In a world overwhelmed by genetic diseases that impact the longevity of babies, genome editing has been discovered as a potential pathway to mitigate this. While we may often view the natural process of genetics as untouchable, scientists are studying ways to tune our genome sequences. Yet, gene editing may press a potential threat to the longevity of the child and redefine the health standards in society. Although genome editing may lead to positive impacts on a child’s health, this may lead to unintended consequences on the child’s health later on in life and press challenges of conforming to society’s health standards.
For life-threatening diseases, genome editing may offer a potential pathway to longevity. Particularly, the CRISPR-Cas9 has the potential to mitigate potential diseases, caused by genetics.1 Although CRISPR is currently illegal to use on humans in the US, due to the potential health side-effects and unintended genetic changes.1 In addition, there is currently not enough research tests on humans to support its implementation, due to the potential threats that CRISPR could have on humans. This leaves a potential for studies underway but also displays the long road ahead for gene-editing. While the medicinal effects are not tuned, there also presses a humanitarian concern on the human-legality to edit genes. Although there are medicinal needs for gene-editing, this may also present a human rights concern over its potential misuse in the future.
With the potential genetic changes, there also may be a concern about the potential control of industries on a child’s genome sequencing. Orchid Biosciences offers a way to control the health impacts on a child by mitigating the presence of common diseases like diabetes, breast cancer, and prostate cancer.2 Through parental genetic testing and a polygenic risk score that analyzes the potential of the disease to develop, this program can allow parents to determine the potential risks before conception. Followed by this, with IVF, a healthy embryo can be chosen to be born.2 While there is scientific concern on explaining the potential for each disease through polygenic risk analysis,2 there also may be a fear of the potential parental autonomy that is lost to the industry. This also displays a question on defining health standards that parents may feel that they need their child to live up to. As parents give their trust to Orchid Biosciences to determine the healthy embryo, they may risk the potential of inaccuracy. In the case that this testing is not accurate, this may allow for potential error in the child’s projected health. In addition, this program relies solely on genetics as the indicator of health in these common diseases. While it is also important to note the environmental and lifestyle effects that accompany the presence of these common diseases and offer a potential route to overcome these diseases.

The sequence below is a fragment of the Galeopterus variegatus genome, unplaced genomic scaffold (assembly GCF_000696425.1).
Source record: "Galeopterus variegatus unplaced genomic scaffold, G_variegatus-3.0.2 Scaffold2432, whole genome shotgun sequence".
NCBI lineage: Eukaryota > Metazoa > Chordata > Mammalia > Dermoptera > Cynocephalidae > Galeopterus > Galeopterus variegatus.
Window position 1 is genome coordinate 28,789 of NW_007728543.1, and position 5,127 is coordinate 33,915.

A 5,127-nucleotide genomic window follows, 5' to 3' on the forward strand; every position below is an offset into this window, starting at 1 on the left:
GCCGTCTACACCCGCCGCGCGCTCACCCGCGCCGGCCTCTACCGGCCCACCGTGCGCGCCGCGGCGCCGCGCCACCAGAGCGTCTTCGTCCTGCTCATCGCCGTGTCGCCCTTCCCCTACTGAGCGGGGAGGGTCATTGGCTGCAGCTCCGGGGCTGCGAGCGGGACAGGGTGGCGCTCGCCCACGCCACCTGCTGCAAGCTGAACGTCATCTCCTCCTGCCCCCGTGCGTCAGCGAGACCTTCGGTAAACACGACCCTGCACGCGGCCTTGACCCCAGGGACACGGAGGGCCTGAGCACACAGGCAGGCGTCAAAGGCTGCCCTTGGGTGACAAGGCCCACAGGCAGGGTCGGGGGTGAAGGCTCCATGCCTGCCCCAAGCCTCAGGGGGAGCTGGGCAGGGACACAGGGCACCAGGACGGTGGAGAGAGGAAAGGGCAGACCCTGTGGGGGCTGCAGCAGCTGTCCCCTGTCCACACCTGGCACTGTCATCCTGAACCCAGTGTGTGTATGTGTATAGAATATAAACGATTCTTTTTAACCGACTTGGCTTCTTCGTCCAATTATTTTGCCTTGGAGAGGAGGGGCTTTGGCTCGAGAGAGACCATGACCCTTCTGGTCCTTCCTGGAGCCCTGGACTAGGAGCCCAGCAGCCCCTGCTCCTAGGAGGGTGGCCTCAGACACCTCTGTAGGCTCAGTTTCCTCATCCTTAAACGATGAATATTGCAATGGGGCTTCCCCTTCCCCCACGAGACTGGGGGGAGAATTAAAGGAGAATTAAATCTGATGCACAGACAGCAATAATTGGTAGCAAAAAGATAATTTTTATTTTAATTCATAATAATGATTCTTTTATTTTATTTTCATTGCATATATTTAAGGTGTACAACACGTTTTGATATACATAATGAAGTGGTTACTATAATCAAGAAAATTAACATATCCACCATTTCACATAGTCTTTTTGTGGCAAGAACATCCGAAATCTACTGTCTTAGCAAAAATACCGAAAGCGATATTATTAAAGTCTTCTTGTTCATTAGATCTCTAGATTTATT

Ledford, Heidi. “CRISPR Gene Editing in Human Embryos Wreaks Chromosomal Mayhem.” Nature News, Nature Publishing Group, 25 June 2020, https://www.nature.com/articles/d41586-020-01906-4.
 Hercher, Laura. “A New Era of Designer Babies May Be Based on Overhyped Science.” Scientific American, Scientific American, 12 July 2021, https://